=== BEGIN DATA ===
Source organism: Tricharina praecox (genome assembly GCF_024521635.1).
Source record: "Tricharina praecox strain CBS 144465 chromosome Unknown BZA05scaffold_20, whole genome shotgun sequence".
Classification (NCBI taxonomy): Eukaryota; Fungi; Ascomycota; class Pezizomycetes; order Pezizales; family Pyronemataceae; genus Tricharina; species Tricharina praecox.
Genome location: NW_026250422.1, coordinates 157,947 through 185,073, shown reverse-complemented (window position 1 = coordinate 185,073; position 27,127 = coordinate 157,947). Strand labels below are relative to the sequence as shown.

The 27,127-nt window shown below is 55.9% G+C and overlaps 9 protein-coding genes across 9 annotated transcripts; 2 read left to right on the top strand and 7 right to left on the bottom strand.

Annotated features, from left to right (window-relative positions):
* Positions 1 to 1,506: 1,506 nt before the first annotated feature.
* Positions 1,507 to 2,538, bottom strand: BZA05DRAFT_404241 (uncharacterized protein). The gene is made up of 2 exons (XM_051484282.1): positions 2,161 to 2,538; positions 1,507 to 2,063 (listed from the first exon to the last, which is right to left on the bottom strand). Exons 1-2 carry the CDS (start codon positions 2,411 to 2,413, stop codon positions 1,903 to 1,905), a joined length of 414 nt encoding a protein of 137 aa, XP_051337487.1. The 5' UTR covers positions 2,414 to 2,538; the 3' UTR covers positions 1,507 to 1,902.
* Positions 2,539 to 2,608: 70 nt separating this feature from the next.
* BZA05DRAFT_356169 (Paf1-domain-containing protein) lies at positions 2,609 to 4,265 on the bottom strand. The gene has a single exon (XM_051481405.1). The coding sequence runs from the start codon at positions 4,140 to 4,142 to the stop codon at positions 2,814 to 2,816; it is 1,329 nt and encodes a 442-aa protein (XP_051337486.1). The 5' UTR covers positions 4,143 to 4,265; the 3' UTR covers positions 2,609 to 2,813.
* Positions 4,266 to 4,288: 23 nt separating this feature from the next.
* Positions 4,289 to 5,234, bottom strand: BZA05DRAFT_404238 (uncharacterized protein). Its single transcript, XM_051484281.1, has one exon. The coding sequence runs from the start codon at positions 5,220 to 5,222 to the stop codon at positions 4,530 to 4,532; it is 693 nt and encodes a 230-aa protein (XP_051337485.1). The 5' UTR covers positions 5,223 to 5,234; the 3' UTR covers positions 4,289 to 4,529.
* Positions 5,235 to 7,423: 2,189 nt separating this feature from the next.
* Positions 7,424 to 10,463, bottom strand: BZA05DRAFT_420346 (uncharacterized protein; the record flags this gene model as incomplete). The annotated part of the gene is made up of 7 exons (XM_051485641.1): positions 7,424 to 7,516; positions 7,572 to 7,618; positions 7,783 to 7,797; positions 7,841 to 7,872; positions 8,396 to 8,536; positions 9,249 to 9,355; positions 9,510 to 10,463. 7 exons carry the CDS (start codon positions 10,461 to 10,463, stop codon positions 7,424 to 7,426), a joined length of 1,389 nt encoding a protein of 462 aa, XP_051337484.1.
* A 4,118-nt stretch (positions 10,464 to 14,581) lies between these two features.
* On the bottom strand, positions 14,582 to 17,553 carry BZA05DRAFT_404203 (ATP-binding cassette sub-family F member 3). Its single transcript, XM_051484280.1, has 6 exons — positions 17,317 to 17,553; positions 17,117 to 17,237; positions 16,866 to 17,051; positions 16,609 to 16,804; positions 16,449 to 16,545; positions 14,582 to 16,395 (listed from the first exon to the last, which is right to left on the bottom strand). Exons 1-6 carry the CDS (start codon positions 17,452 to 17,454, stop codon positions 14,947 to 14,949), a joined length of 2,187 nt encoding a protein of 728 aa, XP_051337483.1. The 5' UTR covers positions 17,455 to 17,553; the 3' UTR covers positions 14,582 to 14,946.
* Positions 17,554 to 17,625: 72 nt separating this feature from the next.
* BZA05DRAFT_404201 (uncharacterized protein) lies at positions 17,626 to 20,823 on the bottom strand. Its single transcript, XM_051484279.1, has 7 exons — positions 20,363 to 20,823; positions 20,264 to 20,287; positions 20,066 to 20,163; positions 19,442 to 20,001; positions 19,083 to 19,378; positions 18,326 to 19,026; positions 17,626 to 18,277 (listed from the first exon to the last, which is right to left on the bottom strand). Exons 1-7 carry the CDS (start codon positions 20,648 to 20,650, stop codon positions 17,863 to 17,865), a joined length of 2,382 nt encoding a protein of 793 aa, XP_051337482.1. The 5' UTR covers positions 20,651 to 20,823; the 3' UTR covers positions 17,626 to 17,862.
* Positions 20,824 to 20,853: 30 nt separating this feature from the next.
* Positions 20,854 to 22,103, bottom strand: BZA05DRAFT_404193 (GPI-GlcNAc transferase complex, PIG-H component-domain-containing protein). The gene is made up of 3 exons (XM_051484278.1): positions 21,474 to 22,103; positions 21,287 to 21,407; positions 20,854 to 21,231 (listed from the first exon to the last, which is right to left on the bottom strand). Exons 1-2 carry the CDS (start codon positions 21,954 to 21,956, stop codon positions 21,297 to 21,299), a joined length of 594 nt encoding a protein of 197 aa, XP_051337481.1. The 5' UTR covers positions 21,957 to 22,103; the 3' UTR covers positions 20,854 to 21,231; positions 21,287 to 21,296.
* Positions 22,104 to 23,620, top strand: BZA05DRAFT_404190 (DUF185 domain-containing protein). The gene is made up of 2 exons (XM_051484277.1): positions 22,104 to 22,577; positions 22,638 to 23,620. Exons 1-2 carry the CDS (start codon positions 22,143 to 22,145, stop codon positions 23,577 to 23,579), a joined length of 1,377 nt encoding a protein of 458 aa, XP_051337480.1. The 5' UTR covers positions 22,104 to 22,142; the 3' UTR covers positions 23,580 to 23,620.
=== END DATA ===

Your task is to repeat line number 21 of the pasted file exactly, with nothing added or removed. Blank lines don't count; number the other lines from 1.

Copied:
* Positions 22,104 to 23,620, top strand: BZA05DRAFT_404190 (DUF185 domain-containing protein). The gene is made up of 2 exons (XM_051484277.1): positions 22,104 to 22,577; positions 22,638 to 23,620. Exons 1-2 carry the CDS (start codon positions 22,143 to 22,145, stop codon positions 23,577 to 23,579), a joined length of 1,377 nt encoding a protein of 458 aa, XP_051337480.1. The 5' UTR covers positions 22,104 to 22,142; the 3' UTR covers positions 23,580 to 23,620.